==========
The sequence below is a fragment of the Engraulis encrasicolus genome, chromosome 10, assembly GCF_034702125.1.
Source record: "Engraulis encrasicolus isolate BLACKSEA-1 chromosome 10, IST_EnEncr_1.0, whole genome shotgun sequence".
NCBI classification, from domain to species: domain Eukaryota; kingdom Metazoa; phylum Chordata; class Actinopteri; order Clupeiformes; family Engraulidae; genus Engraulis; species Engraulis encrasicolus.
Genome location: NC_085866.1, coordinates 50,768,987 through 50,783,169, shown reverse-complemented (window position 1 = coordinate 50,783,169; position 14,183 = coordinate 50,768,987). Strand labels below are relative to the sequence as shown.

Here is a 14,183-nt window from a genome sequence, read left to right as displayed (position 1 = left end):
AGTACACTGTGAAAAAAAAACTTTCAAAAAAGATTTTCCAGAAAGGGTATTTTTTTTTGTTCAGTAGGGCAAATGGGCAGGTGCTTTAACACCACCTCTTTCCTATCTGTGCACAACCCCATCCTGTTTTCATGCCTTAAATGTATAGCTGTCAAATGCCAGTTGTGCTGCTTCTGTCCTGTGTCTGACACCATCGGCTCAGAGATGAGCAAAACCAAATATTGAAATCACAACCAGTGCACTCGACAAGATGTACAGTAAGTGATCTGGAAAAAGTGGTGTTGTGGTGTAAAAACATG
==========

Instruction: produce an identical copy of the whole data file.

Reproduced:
The sequence below is a fragment of the Engraulis encrasicolus genome, chromosome 10, assembly GCF_034702125.1.
Source record: "Engraulis encrasicolus isolate BLACKSEA-1 chromosome 10, IST_EnEncr_1.0, whole genome shotgun sequence".
NCBI classification, from domain to species: domain Eukaryota; kingdom Metazoa; phylum Chordata; class Actinopteri; order Clupeiformes; family Engraulidae; genus Engraulis; species Engraulis encrasicolus.
Genome location: NC_085866.1, coordinates 50,768,987 through 50,783,169, shown reverse-complemented (window position 1 = coordinate 50,783,169; position 14,183 = coordinate 50,768,987). Strand labels below are relative to the sequence as shown.

Here is a 14,183-nt window from a genome sequence, read left to right as displayed (position 1 = left end):
AGTACACTGTGAAAAAAAAACTTTCAAAAAAGATTTTCCAGAAAGGGTATTTTTTTTTGTTCAGTAGGGCAAATGGGCAGGTGCTTTAACACCACCTCTTTCCTATCTGTGCACAACCCCATCCTGTTTTCATGCCTTAAATGTATAGCTGTCAAATGCCAGTTGTGCTGCTTCTGTCCTGTGTCTGACACCATCGGCTCAGAGATGAGCAAAACCAAATATTGAAATCACAACCAGTGCACTCGACAAGATGTACAGTAAGTGATCTGGAAAAAGTGGTGTTGTGGTGTAAAAACATG